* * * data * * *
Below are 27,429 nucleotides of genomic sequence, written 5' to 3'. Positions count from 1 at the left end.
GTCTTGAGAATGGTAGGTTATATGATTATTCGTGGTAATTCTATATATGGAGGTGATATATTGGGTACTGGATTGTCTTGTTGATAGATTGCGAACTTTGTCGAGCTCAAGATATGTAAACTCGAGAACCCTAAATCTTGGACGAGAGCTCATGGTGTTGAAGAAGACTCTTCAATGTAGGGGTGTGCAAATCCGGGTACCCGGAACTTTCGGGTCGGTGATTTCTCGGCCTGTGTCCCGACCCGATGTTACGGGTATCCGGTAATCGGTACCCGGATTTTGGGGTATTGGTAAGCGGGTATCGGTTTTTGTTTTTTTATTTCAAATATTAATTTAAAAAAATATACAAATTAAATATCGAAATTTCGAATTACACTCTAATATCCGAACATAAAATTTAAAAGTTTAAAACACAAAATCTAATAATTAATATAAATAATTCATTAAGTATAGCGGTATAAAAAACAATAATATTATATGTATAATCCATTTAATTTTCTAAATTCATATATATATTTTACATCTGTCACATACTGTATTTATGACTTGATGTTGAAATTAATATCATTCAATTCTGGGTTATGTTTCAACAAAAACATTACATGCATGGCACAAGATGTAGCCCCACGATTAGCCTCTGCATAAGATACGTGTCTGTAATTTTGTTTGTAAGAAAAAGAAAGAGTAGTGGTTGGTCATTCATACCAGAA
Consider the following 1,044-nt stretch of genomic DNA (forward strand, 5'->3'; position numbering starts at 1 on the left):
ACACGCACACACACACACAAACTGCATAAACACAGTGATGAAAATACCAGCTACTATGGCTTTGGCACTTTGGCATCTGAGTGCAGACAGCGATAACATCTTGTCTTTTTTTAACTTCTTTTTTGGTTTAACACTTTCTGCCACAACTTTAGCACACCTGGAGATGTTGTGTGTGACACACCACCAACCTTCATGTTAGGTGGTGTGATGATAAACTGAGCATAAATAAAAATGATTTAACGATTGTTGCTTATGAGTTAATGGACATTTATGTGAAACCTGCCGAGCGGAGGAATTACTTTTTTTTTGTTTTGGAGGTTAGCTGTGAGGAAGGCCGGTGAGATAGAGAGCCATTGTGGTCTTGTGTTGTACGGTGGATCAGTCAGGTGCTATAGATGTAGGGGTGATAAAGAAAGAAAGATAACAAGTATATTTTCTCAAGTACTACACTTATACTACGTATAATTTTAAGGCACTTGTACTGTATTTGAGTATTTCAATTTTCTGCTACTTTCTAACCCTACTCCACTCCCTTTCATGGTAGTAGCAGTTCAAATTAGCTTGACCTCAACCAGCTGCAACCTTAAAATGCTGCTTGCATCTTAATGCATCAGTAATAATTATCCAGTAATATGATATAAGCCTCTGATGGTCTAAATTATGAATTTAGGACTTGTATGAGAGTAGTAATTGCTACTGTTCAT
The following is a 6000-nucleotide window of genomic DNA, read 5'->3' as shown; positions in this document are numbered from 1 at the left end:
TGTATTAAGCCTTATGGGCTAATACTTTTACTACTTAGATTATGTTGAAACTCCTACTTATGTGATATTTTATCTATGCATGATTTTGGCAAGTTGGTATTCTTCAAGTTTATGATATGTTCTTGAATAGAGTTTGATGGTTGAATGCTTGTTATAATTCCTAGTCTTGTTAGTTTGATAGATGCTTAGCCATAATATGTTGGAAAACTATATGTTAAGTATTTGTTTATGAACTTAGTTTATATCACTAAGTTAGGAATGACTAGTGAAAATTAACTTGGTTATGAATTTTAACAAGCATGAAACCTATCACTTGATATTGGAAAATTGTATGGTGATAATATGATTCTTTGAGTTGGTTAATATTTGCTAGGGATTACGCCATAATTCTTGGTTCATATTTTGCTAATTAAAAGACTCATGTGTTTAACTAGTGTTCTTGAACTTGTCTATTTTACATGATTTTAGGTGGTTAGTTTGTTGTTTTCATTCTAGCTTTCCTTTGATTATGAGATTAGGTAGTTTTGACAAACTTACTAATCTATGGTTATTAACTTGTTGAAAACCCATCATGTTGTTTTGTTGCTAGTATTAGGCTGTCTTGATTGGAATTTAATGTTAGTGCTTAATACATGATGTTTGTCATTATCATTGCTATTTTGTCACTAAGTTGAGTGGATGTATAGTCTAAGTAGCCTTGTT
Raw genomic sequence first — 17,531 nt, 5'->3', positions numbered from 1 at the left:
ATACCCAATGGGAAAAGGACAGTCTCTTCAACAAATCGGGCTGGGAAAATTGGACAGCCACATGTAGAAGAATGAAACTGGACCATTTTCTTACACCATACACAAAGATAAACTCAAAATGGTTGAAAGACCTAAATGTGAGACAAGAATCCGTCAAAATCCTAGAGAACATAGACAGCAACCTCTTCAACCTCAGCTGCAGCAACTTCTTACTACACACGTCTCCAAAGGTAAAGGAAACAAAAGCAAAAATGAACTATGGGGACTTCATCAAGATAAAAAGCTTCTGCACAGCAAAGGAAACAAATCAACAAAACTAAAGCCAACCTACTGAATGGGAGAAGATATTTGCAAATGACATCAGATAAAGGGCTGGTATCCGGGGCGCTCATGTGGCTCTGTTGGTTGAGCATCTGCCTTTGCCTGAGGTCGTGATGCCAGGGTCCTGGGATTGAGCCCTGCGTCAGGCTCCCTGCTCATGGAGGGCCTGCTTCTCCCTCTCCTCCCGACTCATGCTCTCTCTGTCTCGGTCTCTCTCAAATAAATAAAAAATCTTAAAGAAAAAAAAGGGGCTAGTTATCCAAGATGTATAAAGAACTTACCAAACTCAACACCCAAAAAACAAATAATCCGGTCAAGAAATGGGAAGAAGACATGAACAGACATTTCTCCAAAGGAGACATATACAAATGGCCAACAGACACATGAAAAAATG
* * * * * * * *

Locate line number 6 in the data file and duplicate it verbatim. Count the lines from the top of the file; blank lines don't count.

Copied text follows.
TGTATTAAGCCTTATGGGCTAATACTTTTACTACTTAGATTATGTTGAAACTCCTACTTATGTGATATTTTATCTATGCATGATTTTGGCAAGTTGGTATTCTTCAAGTTTATGATATGTTCTTGAATAGAGTTTGATGGTTGAATGCTTGTTATAATTCCTAGTCTTGTTAGTTTGATAGATGCTTAGCCATAATATGTTGGAAAACTATATGTTAAGTATTTGTTTATGAACTTAGTTTATATCACTAAGTTAGGAATGACTAGTGAAAATTAACTTGGTTATGAATTTTAACAAGCATGAAACCTATCACTTGATATTGGAAAATTGTATGGTGATAATATGATTCTTTGAGTTGGTTAATATTTGCTAGGGATTACGCCATAATTCTTGGTTCATATTTTGCTAATTAAAAGACTCATGTGTTTAACTAGTGTTCTTGAACTTGTCTATTTTACATGATTTTAGGTGGTTAGTTTGTTGTTTTCATTCTAGCTTTCCTTTGATTATGAGATTAGGTAGTTTTGACAAACTTACTAATCTATGGTTATTAACTTGTTGAAAACCCATCATGTTGTTTTGTTGCTAGTATTAGGCTGTCTTGATTGGAATTTAATGTTAGTGCTTAATACATGATGTTTGTCATTATCATTGCTATTTTGTCACTAAGTTGAGTGGATGTATAGTCTAAGTAGCCTTGTT